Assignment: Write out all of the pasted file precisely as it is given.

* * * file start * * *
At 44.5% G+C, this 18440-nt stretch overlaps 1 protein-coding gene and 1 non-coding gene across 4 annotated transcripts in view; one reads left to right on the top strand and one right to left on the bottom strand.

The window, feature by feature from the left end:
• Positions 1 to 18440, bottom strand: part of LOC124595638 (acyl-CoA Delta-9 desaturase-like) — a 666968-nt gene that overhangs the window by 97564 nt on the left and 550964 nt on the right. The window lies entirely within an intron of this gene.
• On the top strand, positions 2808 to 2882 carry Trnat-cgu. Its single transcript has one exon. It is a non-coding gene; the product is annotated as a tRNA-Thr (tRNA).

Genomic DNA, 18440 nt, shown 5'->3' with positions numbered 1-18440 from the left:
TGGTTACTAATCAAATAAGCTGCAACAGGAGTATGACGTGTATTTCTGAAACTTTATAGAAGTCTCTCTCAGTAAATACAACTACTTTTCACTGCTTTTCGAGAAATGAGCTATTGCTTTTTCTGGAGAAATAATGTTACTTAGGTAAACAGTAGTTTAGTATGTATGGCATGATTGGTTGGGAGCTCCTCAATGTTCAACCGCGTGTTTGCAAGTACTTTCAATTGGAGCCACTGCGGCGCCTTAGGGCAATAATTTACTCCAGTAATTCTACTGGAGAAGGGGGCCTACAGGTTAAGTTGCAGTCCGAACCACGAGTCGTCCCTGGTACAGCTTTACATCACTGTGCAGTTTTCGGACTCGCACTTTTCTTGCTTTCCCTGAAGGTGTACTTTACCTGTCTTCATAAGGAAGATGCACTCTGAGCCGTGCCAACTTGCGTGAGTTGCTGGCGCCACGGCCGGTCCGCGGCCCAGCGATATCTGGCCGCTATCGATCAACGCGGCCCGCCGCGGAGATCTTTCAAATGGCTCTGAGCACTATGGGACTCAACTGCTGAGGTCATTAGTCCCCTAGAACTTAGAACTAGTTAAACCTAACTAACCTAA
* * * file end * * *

At 44.5% G+C, this 18440-nt stretch overlaps 1 protein-coding gene and 1 non-coding gene across 4 annotated transcripts in view; one reads left to right on the top strand and one right to left on the bottom strand.

The window, feature by feature from the left end:
• Positions 1 to 18440, bottom strand: part of LOC124595638 (acyl-CoA Delta-9 desaturase-like) — a 666968-nt gene that overhangs the window by 97564 nt on the left and 550964 nt on the right. The window lies entirely within an intron of this gene.
• On the top strand, positions 2808 to 2882 carry Trnat-cgu. Its single transcript has one exon. It is a non-coding gene; the product is annotated as a tRNA-Thr (tRNA).

Genomic DNA, 18440 nt, shown 5'->3' with positions numbered 1-18440 from the left:
TGGTTACTAATCAAATAAGCTGCAACAGGAGTATGACGTGTATTTCTGAAACTTTATAGAAGTCTCTCTCAGTAAATACAACTACTTTTCACTGCTTTTCGAGAAATGAGCTATTGCTTTTTCTGGAGAAATAATGTTACTTAGGTAAACAGTAGTTTAGTATGTATGGCATGATTGGTTGGGAGCTCCTCAATGTTCAACCGCGTGTTTGCAAGTACTTTCAATTGGAGCCACTGCGGCGCCTTAGGGCAATAATTTACTCCAGTAATTCTACTGGAGAAGGGGGCCTACAGGTTAAGTTGCAGTCCGAACCACGAGTCGTCCCTGGTACAGCTTTACATCACTGTGCAGTTTTCGGACTCGCACTTTTCTTGCTTTCCCTGAAGGTGTACTTTACCTGTCTTCATAAGGAAGATGCACTCTGAGCCGTGCCAACTTGCGTGAGTTGCTGGCGCCACGGCCGGTCCGCGGCCCAGCGATATCTGGCCGCTATCGATCAACGCGGCCCGCCGCGGAGATCTTTCAAATGGCTCTGAGCACTATGGGACTCAACTGCTGAGGTCATTAGTCCCCTAGAACTTAGAACTAGTTAAACCTAACTAACCTAA